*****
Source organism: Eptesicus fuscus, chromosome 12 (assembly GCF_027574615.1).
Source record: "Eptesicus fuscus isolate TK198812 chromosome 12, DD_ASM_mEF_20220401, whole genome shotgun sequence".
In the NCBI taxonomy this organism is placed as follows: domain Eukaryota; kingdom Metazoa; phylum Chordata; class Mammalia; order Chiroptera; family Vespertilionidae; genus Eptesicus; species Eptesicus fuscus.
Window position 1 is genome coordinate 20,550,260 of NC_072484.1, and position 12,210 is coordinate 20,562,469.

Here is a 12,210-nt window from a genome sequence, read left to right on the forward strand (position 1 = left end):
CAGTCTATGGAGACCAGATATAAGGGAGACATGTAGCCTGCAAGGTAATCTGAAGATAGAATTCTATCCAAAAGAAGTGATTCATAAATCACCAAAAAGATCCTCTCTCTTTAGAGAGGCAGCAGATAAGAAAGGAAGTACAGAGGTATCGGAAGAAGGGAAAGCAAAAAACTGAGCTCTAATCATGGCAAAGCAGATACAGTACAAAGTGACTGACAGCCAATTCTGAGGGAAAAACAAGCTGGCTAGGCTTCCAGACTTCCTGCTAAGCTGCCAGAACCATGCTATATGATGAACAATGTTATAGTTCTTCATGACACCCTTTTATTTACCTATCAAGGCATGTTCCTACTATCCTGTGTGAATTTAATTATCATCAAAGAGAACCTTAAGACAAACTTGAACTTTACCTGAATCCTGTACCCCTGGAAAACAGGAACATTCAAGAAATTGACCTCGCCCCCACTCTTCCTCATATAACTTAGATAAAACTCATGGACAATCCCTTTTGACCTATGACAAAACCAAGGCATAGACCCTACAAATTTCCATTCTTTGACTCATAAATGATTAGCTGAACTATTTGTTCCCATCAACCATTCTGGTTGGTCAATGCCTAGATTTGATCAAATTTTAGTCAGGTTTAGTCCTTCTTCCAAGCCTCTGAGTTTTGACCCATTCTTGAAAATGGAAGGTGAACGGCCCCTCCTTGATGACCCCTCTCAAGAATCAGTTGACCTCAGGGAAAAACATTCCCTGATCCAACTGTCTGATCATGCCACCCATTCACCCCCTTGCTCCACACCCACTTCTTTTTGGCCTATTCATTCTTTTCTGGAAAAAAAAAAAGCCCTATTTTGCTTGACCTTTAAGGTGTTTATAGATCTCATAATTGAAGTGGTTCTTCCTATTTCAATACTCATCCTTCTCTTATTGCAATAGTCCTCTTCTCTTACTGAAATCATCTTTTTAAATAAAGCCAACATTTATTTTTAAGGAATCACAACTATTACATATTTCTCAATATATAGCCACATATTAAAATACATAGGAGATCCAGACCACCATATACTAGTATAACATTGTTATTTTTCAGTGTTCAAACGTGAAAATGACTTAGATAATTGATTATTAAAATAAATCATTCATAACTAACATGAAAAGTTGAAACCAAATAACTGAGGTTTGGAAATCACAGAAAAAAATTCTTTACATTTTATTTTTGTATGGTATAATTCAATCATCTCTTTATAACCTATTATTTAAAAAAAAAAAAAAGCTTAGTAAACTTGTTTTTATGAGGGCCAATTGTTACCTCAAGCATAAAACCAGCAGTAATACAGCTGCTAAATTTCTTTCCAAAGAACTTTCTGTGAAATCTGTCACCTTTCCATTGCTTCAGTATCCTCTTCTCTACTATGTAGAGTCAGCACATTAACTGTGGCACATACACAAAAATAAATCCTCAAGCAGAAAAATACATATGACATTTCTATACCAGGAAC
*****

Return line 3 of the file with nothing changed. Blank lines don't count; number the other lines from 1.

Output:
In the NCBI taxonomy this organism is placed as follows: domain Eukaryota; kingdom Metazoa; phylum Chordata; class Mammalia; order Chiroptera; family Vespertilionidae; genus Eptesicus; species Eptesicus fuscus.